We were very much surprised by the latest post at the Discovery Institute’s creationist blog — Eel Migration Comes to Light. It has no author’s byline.
Our surprise was because we thought we had a complete understanding of the … uh, principles underlying the Discoveroids’ “theory” of intelligent design. We wrote about them years ago — see The Ten Laws of Creationism. But now we learn that there is another principle that can be invoked when needed. Here are some excerpts from their latest post, with bold font added by us for emphasis:
In his new book Evolution: Still a Theory in Crisis, Discovery Institute biologist Michael Denton gives example after example of living things — microbes, animals, and plants — whose traits could not have arisen by a Darwinian process. He describes one of the most bizarre of all, a fish whose life cycle and migration has challenged biologists for over a century: the European freshwater eel.
What’s so special about eels? We’re told:
Inhabiting most of the rivers of Europe and the British Isles, the eel undergoes radical metamorphoses, transforming from transparent, flat larvae to cylindrical “glass eels” and then again to yellow eels and, finally, silver eels that migrate to the Sargasso Sea to mate. During these transitions, digestive and sex organs move about the anatomy.
Strange creatures indeed. What do the Discoveroids learn from this? They quote from a recent study (not conducted by Discoveroids, of course), about which they say:
The authors avoided any mention of evolution. We can infer, however, that these creatures are even better designed than previously known. They don’t just drift with prevailing currents. Like sea turtles and salmon, they know where they need to go and will battle currents to get there, even if it requires taking a roundabout path.
After some more information about eels, the Discoveroids tell us:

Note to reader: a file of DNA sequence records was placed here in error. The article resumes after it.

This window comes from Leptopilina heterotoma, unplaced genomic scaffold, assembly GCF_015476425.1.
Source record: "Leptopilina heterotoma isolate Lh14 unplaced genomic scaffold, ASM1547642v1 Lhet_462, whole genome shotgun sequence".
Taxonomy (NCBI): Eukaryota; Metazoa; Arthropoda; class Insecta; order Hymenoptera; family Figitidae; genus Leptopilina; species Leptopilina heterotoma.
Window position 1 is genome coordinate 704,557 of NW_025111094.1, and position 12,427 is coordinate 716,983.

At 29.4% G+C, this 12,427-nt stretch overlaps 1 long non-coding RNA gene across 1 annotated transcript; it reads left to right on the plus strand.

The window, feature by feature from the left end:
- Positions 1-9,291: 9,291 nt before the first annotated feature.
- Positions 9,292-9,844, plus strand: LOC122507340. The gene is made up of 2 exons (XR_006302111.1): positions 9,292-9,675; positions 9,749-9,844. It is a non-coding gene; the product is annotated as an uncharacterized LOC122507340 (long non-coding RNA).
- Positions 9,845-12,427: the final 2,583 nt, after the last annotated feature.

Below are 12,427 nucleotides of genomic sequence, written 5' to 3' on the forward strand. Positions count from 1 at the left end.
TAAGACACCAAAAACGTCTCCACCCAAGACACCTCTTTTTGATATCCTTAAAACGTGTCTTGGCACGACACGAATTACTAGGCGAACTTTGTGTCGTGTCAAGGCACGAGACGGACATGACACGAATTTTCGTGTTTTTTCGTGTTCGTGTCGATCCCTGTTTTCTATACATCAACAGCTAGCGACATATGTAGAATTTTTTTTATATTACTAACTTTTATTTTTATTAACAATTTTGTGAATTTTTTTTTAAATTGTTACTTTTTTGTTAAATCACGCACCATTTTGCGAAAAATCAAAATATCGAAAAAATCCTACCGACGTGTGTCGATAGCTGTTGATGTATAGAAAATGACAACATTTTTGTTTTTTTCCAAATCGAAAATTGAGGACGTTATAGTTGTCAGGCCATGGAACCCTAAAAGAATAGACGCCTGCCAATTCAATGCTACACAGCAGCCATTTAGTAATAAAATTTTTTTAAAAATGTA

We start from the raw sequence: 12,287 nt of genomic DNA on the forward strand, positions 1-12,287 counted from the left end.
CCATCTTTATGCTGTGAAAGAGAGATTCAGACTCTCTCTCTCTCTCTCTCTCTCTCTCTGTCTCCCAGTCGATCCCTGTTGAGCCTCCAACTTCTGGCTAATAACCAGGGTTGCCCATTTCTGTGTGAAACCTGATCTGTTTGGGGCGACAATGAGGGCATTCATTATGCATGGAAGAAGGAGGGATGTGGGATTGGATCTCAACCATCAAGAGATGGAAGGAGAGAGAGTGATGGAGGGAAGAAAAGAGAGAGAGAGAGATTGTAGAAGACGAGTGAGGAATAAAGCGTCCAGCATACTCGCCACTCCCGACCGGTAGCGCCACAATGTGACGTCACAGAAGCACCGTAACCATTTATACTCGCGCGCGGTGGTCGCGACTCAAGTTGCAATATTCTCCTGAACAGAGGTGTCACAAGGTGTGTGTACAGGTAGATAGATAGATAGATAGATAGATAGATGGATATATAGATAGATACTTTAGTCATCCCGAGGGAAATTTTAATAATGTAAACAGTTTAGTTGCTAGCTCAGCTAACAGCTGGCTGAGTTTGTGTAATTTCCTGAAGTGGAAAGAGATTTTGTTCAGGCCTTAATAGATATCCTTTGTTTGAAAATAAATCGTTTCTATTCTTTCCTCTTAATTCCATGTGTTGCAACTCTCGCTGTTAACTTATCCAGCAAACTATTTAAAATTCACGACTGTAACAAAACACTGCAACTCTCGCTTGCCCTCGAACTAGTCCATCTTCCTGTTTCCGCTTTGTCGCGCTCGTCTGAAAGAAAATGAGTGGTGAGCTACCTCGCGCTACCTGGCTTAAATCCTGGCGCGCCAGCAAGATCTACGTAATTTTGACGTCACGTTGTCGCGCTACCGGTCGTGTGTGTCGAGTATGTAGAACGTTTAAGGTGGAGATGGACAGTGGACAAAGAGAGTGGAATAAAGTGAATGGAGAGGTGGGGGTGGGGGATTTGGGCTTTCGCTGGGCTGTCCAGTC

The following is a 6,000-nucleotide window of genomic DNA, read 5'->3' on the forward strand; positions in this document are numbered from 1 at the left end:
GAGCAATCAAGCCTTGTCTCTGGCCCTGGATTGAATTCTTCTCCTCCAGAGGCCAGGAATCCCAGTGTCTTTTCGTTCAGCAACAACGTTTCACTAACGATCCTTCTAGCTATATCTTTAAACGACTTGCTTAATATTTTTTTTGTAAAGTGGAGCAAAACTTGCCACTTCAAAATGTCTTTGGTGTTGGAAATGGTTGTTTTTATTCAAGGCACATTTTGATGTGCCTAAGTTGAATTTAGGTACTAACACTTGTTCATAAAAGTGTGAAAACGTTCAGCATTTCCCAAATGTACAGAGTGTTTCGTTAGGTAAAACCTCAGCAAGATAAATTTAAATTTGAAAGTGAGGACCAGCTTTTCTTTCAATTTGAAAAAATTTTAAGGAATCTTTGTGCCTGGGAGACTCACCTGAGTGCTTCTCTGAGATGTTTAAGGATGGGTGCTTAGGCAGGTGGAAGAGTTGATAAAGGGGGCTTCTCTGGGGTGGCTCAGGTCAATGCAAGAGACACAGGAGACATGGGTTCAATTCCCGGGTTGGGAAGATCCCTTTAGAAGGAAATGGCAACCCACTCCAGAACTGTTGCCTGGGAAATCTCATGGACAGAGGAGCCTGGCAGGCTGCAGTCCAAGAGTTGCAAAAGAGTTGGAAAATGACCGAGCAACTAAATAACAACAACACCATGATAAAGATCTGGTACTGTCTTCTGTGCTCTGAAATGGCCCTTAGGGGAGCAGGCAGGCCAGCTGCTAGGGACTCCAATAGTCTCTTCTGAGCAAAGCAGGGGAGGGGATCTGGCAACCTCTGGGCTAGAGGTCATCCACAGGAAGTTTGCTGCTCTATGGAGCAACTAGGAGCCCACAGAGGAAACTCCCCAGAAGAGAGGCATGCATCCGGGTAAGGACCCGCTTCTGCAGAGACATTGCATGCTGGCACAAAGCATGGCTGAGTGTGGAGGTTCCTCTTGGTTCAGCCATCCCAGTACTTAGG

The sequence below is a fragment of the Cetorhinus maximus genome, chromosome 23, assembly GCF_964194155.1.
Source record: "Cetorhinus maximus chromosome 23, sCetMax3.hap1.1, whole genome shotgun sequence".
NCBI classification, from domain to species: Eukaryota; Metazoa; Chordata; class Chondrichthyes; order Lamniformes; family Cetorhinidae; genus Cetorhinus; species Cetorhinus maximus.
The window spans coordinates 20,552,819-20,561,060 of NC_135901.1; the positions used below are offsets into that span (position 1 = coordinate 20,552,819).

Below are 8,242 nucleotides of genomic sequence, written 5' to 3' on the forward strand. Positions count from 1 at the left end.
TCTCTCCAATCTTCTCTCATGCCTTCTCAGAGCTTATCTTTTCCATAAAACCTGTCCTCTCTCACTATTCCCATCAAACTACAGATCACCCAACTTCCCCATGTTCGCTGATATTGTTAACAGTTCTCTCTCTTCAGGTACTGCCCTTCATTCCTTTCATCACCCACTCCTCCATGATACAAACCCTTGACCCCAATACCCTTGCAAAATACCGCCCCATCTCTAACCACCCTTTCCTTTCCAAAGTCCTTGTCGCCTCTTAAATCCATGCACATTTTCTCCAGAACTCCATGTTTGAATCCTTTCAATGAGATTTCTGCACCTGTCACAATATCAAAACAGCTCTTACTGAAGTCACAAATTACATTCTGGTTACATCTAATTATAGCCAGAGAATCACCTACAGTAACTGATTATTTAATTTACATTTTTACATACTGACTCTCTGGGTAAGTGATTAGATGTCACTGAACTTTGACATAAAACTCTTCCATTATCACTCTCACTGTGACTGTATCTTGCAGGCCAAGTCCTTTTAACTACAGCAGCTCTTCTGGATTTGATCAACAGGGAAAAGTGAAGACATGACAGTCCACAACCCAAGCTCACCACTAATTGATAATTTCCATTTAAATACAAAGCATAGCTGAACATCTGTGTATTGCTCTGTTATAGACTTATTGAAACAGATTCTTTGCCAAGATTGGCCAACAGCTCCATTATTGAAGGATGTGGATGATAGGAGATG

These new findings pile on problems for functionalist explanations. Neo-Darwinism would predict bare-minimum adaptation sufficient for survival. Travelling 5,000 to 10,000 km in open sea, rife with predators, makes no sense in evolutionary theory. Undergoing major morphological changes makes no sense, either. Evolution is indeed still a theory in crisis.
Aha! The Discoveroids say that eel behavior “makes no sense.” That’s the key, dear reader. Then they briefly mention — and blow all out of proportion — an article in Science: Fossil fishes challenge ‘urban legend’ of evolution. All you can see without a subscription is the abstract, but even that doesn’t support the position of the Discoveroids. They announce:
What urban legend does she speak of? It’s a favorite myth in Darwinian theory: the idea that gene duplication frees up a spare copy to evolve new innovations.
But gene duplication does free up the spare copy to evolve new innovations. See How One Gene Becomes Two Different Genes. Anyway, that’s a side-issue. The Discoveroids return to their main theme at the end of their post:
Evolution is more a theory in crisis than Denton’s first book was published in 1985. These entries show it has gained more crises since his second book was published earlier this year. Things do not look good for Darwinism. There’s an alternative position that doesn’t have these problems. Its evidence is growing year by year. It’s called intelligent design.
So there you are. What have we learned? Well, usually the Discoveroids claim that if something works, it exhibits what they call Specified complexity. Wikipedia says that according to William Dembski, “specified complexity is a reliable marker of design by an intelligent agent – a central tenet to intelligent design.” Today, however, we learn that if something “makes no sense,” that too supports the “theory” of intelligent design.
So now we have an Eleventh Law of Creationism: That which makes sense is evidence of intelligent design. That which makes no sense is also evidence of intelligent design. The Discoveroids’ “theory” is irrefutable! That means it’s The Truth™.
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